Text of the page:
Gwyneth Paltrow and I have this in common: We’re self-described cooks … as opposed to bakers. You’ll find quite a few sweet treats here at Foodie Wanderings, but I must admit I don’t enjoy making desserts as much as I do actual meals or food that contributes to a meal. I (regretfully) like sweets a lot more than I did in my teens and twenties.. but there are some passionate bakers out there and I can’t say I’m one of them. My daughter on the other hand isn’t as passionate about being in the kitchen as I am (though she likes to eat) -but when she summons a recipe (without prompting) it usually always means “baking”. So I guess we don’t tread on each other’s culinary toes. We have some balance.
Desserts have a reputation for pushing contestants passed ‘Go’ (& subsequently ‘Collecting $200′) when it comes to reality tv and challenges. I notice more ooh’s and aah’s in the media (& blogosphere) when a whiff of sugar is in the air. But that’s not why I have something sweet for you today.. (albeit not overly sweet, thankfully).
Last week I happened to have a seemingly “waste of time” day in Melbourne, but all wasn’t wasted when I ventured over to my former neighbourhood in search of lunch, specifically Glenferrie Road, Malvern. It was nearing 2pm and I remembered the bakeries of Glenferrie Road where it intersects with Wattletree Road. I parked my car right outside of Sweet Crumble which happened to get a mention in the Herald Sun’s ‘Sunday’ magazine, four days later. I didn’t venture in because it seemed too busy and there were people spilling out of their alfresco seats on the footpath ie. I could barely walk by them. Anyway I wasn’t actually looking for anything sweet. Yet.
My lunch consisted of a deliciously fresh bagel (sprinkled with caraway seeds), stuffed with smoked salmon and cream cheese from ‘Glick’s‘ kosher bakery. I also asked for half a tub of their sliced pickles because I spotted them after the bagel was bagged. I so much wanted to ask the lady behind the counter to retrieve my bagel and load it with pickles please.. but I didn’t want to push my luck as I was asking enough ‘excitable foodie’ questions as it was.
Across the road from Glick’s I discovered ‘Fleischer Continental Cakes’. Their window of baked goods hooked me and I was immediately curious about the Easter Cakes. They looked like Christmas mince pies with an icing sugar ‘cross’ dusted on top of each one. Fleischer’s have been in Melbourne since 1938, so I don’t know why I don’t remember them from my time living in the area. When I went inside to buy a couple of the Easter cakes I noticed they had some cut into pieces for taste-testing. A little handwritten sign said they had ricotta, wheat germ and orange blossom water in them. Wheat germ? That seemed like a curious thing to add to something that looked cheesecakey. I had a couple of sample bites and decided to buy three individual (mince-pie sized) Easter cakes instead. They also sold them as whole full-sized cakes too.
Back at home it dawned on me that I had my recipe of the week (for the following Tuesday). I’d make an Easter cake! After some research I learned the significance of that wheat germ and that the cake is commonly known as ‘Easter Pie’, originating from Napoli in Italy where it’s known as ‘Pastiera Napoletana’.
The Easter cake from Fleisher’s tasted a bit like a cheesecake crossed with Italian cannoli and a sweet crust pie. It had tiny amounts of candied orange peel and orange blossom water so it wasn’t overly orangey. In fact I appreciated the subtleness of the orange aroma laced through the ricotta filling. I knew I had to replicate that.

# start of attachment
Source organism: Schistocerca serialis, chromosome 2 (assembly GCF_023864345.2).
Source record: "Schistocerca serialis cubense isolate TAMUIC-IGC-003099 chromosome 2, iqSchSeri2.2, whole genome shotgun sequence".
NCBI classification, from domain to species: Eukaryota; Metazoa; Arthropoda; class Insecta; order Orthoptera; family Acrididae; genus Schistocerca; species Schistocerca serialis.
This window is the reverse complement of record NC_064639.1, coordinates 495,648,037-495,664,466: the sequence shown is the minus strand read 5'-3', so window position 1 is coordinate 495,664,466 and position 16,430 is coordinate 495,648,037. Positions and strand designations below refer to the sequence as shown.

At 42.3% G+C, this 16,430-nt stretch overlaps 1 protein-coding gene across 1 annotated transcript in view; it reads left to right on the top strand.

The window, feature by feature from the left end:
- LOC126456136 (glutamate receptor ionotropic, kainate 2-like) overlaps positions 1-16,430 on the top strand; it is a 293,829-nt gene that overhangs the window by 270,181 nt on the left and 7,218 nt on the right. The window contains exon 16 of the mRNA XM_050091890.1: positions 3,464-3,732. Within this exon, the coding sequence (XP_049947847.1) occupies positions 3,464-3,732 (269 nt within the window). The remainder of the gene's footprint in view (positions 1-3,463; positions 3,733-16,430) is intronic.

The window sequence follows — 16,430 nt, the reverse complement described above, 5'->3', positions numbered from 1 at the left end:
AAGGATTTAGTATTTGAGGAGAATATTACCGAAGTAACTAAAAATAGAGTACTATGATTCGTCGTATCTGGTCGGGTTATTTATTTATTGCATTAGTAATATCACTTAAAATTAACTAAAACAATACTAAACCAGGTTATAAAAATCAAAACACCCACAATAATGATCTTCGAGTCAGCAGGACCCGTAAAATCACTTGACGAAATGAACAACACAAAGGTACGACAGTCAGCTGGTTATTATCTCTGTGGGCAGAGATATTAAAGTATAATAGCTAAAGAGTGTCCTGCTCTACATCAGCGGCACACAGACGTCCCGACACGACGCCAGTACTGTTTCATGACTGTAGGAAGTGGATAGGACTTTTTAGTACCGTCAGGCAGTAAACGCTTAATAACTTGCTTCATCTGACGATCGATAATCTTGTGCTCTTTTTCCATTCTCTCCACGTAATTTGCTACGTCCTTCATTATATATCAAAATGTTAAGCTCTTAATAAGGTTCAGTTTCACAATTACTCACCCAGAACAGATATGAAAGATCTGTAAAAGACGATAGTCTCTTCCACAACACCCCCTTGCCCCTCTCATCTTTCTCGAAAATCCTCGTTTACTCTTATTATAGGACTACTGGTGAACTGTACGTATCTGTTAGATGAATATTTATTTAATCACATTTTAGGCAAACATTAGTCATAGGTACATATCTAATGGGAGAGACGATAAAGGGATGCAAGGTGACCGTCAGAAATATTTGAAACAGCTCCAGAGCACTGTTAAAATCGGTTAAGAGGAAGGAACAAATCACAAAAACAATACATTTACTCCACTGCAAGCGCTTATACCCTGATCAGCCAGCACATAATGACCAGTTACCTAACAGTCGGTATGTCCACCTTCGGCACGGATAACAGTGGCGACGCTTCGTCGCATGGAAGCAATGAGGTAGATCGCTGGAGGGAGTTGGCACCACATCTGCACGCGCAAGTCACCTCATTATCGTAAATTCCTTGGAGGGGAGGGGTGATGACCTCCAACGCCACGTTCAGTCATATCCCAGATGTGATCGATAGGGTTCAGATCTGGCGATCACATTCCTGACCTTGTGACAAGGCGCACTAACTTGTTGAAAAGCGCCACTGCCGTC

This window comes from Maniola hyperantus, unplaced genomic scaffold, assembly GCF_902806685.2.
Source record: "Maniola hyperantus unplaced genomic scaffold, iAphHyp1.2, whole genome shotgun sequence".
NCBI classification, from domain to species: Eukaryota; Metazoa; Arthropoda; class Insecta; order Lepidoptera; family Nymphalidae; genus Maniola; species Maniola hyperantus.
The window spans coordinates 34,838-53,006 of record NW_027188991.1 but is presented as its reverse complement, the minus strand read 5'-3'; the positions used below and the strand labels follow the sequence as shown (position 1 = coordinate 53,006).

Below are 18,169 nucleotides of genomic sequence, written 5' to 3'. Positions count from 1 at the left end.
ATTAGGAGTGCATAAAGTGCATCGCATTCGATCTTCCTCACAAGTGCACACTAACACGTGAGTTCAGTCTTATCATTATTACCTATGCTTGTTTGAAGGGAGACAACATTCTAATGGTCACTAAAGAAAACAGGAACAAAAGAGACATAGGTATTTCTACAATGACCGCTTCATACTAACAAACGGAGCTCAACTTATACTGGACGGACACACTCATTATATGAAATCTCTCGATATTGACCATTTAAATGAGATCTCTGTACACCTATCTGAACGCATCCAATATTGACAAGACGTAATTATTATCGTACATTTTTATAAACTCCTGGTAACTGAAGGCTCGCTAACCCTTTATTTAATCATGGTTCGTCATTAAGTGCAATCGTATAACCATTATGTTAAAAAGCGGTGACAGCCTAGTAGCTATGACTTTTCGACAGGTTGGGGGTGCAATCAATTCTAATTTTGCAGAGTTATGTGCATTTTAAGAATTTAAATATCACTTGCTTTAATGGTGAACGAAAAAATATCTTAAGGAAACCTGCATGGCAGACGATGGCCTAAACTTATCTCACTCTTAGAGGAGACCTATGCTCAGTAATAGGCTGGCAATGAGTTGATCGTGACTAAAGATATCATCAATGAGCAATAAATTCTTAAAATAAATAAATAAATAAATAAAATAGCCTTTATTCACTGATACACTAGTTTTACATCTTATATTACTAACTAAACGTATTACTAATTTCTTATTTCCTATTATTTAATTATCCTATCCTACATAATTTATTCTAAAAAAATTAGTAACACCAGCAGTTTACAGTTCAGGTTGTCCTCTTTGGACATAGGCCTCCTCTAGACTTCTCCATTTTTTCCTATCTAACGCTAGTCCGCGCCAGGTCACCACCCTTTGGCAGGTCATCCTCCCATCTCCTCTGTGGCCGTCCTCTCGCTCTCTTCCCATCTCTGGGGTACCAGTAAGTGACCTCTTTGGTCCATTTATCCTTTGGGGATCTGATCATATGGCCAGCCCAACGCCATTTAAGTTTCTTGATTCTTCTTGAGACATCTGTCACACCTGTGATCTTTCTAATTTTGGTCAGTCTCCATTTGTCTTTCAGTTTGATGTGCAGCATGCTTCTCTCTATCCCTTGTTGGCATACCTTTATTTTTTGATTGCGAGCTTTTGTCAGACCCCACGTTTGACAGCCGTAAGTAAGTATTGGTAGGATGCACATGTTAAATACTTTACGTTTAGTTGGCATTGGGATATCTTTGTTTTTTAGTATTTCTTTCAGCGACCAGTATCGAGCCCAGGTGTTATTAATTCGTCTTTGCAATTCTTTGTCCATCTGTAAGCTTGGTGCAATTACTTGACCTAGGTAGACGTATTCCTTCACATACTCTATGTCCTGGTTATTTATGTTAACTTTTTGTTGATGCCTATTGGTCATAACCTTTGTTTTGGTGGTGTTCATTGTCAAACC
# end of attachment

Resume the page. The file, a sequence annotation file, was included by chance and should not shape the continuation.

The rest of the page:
After a few days of intermittent online research I decided to base my recipe on Nick Malgieri’s Neapolitan Easter Pie. I’ve changed some of the baking techniques and a few ingredients to suit my own baking style and tastes, but overall most of my recipe quantities are based on his pie. The end result received a thumbs up from me and my family.. and the pie doesn’t whack you in the face with orange either. Subtleness achieved. Continental pastry flavour & authenticity = score!!
What makes an Easter pie unique is the ricotta and orange blossom filling and the presence of “wheat” with texture.. as in ‘wheat kernels’ aka ‘spring wheat’ aka ‘wheat berries’. It was enough to put me off attempting the recipe. Apparantly wheat berries or ‘farro’ is readily available in the USA in cans or jars. It’s cooked on the stove with milk until all the milk is absorbed and then it’s stirred into the Easter pie’s ricotta mixture. Looking at photo’s and video’s online I could see that these softened kernels thickened-up the filling and also provided a bouncy aldente texture to the palate.
It was obvious that Fleisher’s in Malvern had substituted the wheat componenet with wheat germ…which doesn’t mimic farro or ‘Spring wheat’. But Nick Malgieri suggested substituting the wheat with either cooked rice or pearl barley. Pearl barley! Yes! It looked and cooked like wheat kernels, having the same texture and I had some in my pantry! The use of actual wheat kernels in an Easter pie is supposed to represent rocks that were thrown at Jesus ie. Him being wounded for our transgressions. The eggs in the pie represent life and His resurrection. Apparantly Nun’s in Napoli, Italy invented the recipe and they used the orange blossom shrubs growing at their convent. The pie is traditionally made on Thursday in Napoli (before Good Friday) and isn’t eaten until the weekend. We ate it on a weekday while it was still warm..and it was lovely. A tip: Using utensils to consume your portion of pie seems to encourage it to crumble apart. It’s easier eaten by hand and doesn’t produce many crumbs at all that way. A little candied orange and/or citrus peel is traditionally used in this recipe, but I substituted with some orange marmalade .. with excellent results.